Anni Irish has published nonfiction in the Art Newspaper, Bomb, Brooklyn Magazine, Cosmopolitan, Good, Hyperallergic, Men’s Health, Observer, the Outline, Racked, Salon, Teen Vogue, Marie Claire, Business Insider, Vice, and the Village Voice. She has taught at the School of Visual Arts. She holds a BFA from Tufts University, an MA in Gender and Cultural Studies from Simmons College, and an MA in Performance Studies from New York University.
Patty Lamberti is the director of multimedia journalism and a professional-in-residence at Loyola University Chicago’s School of Communication. She has served as an editor with Playboy, Latina, and Lifetime online, and is an editorial consultant for LawChamps, an online legal platform. Her nonfiction has appeared in Maxim, New York Metro, the New York Post, the Chicago Tribune, and Satisfaction. She has taught at the University of Illinois. She holds a BA from the University of Wisconsin and an MA in Writing from the University of Illinois.
Beth Livermore has published nonfiction in Astronomy, E, Family Circle, Glamour, Health, Mademoiselle, National Geographic Adventure, National Geographic World, Natural History, Outside, Ski, Smithsonian, and Your Family. She has contributed to the nonfiction books The Blessing of a Mother’s Love (Ideals Publications), Early Childhood Education (McGraw Hill), MakingConnections (Seal Press), and Discovery Communications books, including Star and Sky and American Safari. She has been a science writing/journalism fellow at the Massachusetts Institute of Technology, the Woods Hole Oceanographic Institute, the Marine Biological Laboratory, and the University of California. She has taught at Columbia University, Rutgers University, and Fairleigh Dickinson University. She holds a BJ from the University of Missouri-Columbia and an MFA in Nonfiction from Columbia University.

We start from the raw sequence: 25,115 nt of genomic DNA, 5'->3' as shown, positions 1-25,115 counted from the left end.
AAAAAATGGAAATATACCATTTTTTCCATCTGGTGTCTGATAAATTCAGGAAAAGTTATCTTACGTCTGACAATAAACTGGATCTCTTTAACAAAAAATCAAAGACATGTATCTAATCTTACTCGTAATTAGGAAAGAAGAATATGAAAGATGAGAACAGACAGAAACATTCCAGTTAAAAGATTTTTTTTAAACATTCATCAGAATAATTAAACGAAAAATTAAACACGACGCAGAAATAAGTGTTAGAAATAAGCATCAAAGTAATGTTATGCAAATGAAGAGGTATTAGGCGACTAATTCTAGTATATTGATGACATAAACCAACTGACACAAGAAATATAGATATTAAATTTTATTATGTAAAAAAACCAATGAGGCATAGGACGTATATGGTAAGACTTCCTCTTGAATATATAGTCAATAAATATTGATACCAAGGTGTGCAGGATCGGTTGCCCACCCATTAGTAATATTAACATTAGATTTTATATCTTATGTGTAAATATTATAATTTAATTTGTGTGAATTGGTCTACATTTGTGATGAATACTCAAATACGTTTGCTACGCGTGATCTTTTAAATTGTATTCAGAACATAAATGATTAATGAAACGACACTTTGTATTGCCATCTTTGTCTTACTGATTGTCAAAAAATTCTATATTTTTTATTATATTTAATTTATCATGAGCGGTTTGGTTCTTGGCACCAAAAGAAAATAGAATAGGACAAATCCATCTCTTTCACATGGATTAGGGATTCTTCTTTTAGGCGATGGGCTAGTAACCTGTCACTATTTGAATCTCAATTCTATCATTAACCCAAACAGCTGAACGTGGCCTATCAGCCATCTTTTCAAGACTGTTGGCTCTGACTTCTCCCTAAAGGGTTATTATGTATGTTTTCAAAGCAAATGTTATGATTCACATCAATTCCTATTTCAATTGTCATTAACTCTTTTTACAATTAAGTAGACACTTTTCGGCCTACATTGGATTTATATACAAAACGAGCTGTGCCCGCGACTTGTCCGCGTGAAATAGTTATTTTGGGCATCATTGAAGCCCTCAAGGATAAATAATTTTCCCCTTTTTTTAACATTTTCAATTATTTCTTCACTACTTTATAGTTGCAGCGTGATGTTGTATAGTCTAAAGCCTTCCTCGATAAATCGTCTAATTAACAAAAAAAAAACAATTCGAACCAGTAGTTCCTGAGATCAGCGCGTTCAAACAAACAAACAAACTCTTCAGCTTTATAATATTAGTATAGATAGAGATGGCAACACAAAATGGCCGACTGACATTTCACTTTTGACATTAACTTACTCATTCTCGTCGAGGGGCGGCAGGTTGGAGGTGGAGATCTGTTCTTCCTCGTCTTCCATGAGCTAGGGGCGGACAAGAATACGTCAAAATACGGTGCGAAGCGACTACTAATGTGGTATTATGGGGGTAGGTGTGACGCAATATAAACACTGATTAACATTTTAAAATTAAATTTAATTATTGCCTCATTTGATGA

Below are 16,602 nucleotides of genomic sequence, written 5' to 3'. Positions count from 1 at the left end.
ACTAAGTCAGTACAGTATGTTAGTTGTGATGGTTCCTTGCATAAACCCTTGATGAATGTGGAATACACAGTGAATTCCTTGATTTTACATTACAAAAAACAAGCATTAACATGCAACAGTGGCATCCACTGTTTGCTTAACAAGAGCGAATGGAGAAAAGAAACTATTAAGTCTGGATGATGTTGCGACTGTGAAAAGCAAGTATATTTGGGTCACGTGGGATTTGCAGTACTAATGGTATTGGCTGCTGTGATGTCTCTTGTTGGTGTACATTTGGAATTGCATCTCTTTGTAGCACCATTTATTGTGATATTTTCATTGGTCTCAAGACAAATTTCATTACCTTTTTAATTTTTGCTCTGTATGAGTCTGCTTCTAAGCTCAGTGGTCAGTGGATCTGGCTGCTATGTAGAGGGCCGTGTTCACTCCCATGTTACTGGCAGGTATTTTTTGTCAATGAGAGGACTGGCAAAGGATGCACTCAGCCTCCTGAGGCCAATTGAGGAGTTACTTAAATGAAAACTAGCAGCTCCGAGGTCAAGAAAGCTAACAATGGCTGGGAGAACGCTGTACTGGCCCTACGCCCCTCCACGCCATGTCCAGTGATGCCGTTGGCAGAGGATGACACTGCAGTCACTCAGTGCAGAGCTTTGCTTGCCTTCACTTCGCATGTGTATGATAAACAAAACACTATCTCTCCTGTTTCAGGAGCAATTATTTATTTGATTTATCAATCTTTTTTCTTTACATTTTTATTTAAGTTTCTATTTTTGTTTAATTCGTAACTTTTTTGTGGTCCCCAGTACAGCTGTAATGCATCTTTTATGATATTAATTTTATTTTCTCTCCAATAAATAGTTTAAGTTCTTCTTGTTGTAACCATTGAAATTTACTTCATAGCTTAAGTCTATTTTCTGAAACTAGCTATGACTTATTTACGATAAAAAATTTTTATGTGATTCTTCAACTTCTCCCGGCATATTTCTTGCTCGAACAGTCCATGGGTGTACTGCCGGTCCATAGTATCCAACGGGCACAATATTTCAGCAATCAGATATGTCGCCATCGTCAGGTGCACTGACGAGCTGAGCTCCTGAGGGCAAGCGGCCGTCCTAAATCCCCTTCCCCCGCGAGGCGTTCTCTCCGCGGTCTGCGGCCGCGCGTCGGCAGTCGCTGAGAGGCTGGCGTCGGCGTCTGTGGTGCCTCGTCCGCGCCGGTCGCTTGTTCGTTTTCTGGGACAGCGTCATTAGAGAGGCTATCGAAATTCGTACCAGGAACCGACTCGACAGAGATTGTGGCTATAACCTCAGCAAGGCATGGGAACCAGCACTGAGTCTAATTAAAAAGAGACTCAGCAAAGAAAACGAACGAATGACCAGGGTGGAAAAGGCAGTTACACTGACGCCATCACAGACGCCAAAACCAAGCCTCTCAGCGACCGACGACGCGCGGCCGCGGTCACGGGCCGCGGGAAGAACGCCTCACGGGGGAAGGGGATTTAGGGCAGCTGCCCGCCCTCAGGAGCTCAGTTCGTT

N. West Moss is the author of the memoir Flesh and Blood (Algonquin), the short story collection The Subway Stops at Bryant Park (Leapfrog Press), and the middle-grade novel Birdy, (Christy Ottaviano Books/Little Brown Books for Young Readers, forthcoming). Her short stories have appeared in McSweeney’s, The Saturday Evening Post, Stockholm Review, Blotter Magazine, and Westchester Review. Her nonfiction has appeared in Salon, the New York Times, Brevity, River Teeth, Dorothy Parker's Ashes, and Ars Medica. She has taught at William Paterson University, Montclair State University, and Passaic County Community College. She holds a BA from Sarah Lawrence College, a Master of Secondary Education from Mercy College, an MFA in Creative Writing from William Paterson University, and a CPA in Narrative Medicine from Columbia University.
Stephanie Nieves has published short memoir in Ghost Girls Zine and Sumou magazine, and her essays, articles, and criticism have appeared in Business Insider, The Muse, FGRLS Club, Fairygodboss, and Thought Catalog. She is the editor of the digital literary magazine Karma Comes Before, and has worked as an editorial fellow at The Muse, a writing colleague at Hobart and William Smith Colleges, and taught for Success Academy Charter Schools. She holds a BA from Hobart and William Smith Colleges.